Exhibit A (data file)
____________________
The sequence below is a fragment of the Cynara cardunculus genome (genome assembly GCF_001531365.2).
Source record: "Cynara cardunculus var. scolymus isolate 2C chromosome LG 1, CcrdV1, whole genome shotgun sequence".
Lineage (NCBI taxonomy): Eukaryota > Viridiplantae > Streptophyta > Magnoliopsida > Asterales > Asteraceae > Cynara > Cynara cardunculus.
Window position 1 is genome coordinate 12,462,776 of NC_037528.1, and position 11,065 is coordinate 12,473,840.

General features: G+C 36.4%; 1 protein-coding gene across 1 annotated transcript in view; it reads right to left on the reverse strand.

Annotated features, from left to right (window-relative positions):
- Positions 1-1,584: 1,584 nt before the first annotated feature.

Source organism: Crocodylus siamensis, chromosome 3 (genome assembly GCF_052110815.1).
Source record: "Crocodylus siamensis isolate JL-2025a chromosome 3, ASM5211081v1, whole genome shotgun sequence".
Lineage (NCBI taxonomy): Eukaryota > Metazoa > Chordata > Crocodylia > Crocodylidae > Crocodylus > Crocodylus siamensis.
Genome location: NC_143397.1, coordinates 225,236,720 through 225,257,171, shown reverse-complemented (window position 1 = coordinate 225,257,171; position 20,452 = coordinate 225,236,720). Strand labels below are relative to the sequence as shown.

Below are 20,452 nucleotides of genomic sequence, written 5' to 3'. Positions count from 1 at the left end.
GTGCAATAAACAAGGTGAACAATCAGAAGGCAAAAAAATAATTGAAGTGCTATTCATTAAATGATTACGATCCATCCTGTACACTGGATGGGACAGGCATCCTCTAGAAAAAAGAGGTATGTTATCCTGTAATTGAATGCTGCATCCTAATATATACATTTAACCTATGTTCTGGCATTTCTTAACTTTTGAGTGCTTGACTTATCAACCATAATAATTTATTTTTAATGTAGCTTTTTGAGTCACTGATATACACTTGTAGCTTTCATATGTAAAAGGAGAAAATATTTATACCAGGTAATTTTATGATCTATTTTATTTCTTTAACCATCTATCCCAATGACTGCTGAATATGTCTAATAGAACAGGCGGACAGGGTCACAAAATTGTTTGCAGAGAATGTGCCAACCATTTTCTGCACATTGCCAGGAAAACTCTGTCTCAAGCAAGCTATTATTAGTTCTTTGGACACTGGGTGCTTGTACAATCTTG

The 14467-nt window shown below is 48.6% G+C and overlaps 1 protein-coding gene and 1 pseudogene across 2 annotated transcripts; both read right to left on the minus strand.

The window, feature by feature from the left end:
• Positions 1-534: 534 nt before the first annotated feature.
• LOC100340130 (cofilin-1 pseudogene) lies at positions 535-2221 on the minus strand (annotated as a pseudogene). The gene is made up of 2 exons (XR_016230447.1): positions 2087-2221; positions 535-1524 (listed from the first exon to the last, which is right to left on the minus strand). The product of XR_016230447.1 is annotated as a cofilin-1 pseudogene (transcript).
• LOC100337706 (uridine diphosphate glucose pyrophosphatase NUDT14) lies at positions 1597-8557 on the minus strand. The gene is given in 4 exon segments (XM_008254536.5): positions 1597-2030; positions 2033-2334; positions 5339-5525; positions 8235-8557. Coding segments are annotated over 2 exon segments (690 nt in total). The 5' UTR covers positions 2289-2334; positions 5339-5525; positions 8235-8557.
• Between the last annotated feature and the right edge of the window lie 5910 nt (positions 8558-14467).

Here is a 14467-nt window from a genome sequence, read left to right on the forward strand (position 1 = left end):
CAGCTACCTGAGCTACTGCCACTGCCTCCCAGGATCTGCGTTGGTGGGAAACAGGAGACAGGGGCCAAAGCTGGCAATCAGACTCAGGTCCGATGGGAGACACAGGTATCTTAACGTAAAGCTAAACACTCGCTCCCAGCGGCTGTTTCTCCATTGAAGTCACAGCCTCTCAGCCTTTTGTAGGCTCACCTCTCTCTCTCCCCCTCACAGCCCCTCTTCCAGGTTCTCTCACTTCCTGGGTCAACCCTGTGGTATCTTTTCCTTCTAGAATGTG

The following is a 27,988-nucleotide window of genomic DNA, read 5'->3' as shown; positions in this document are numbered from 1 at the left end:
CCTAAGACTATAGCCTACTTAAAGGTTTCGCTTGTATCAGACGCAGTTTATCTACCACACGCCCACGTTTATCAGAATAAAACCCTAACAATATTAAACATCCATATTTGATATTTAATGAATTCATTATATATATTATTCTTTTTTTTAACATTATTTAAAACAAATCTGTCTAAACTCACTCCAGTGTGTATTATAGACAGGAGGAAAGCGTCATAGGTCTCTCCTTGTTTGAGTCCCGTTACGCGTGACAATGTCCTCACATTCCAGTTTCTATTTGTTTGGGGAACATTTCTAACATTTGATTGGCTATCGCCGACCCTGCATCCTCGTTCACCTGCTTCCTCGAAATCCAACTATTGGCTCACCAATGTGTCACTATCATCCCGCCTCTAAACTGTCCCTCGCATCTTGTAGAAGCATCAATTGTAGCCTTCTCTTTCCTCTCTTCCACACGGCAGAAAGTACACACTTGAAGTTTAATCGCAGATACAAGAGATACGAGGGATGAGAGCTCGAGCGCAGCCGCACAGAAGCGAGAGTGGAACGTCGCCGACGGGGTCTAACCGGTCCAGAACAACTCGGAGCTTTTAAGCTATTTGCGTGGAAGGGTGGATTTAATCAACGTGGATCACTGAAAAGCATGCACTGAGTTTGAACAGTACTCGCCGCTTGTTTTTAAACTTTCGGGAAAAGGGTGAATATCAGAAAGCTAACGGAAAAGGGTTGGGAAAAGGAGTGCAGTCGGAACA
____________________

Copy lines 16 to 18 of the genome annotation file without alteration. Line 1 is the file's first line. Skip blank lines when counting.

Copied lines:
• Positions 1-534: 534 nt before the first annotated feature.
• LOC100340130 (cofilin-1 pseudogene) lies at positions 535-2221 on the minus strand (annotated as a pseudogene). The gene is made up of 2 exons (XR_016230447.1): positions 2087-2221; positions 535-1524 (listed from the first exon to the last, which is right to left on the minus strand). The product of XR_016230447.1 is annotated as a cofilin-1 pseudogene (transcript).
• LOC100337706 (uridine diphosphate glucose pyrophosphatase NUDT14) lies at positions 1597-8557 on the minus strand. The gene is given in 4 exon segments (XM_008254536.5): positions 1597-2030; positions 2033-2334; positions 5339-5525; positions 8235-8557. Coding segments are annotated over 2 exon segments (690 nt in total). The 5' UTR covers positions 2289-2334; positions 5339-5525; positions 8235-8557.